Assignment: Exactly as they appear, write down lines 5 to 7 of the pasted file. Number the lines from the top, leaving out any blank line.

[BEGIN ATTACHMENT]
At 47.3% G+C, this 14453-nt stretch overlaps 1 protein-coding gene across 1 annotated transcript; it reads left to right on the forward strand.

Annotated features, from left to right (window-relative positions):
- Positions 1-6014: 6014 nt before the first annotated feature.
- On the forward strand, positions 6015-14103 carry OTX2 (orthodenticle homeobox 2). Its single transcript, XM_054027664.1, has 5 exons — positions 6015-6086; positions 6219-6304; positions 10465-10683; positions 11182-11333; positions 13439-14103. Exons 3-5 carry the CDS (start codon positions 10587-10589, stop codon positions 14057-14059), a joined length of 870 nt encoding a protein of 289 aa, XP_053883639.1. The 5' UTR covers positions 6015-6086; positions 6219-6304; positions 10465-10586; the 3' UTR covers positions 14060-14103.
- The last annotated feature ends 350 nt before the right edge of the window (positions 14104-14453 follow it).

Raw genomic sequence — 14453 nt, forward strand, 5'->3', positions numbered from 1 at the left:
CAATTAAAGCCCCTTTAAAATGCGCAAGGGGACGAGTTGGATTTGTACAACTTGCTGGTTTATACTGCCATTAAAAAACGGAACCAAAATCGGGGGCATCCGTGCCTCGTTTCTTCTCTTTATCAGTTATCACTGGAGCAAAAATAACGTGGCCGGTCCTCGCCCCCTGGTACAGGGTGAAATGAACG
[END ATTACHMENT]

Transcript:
- The last annotated feature ends 350 nt before the right edge of the window (positions 14104-14453 follow it).

Raw genomic sequence — 14453 nt, forward strand, 5'->3', positions numbered from 1 at the left:
CAATTAAAGCCCCTTTAAAATGCGCAAGGGGACGAGTTGGATTTGTACAACTTGCTGGTTTATACTGCCATTAAAAAACGGAACCAAAATCGGGGGCATCCGTGCCTCGTTTCTTCTCTTTATCAGTTATCACTGGAGCAAAAATAACGTGGCCGGTCCTCGCCCCCTGGTACAGGGTGAAATGAACG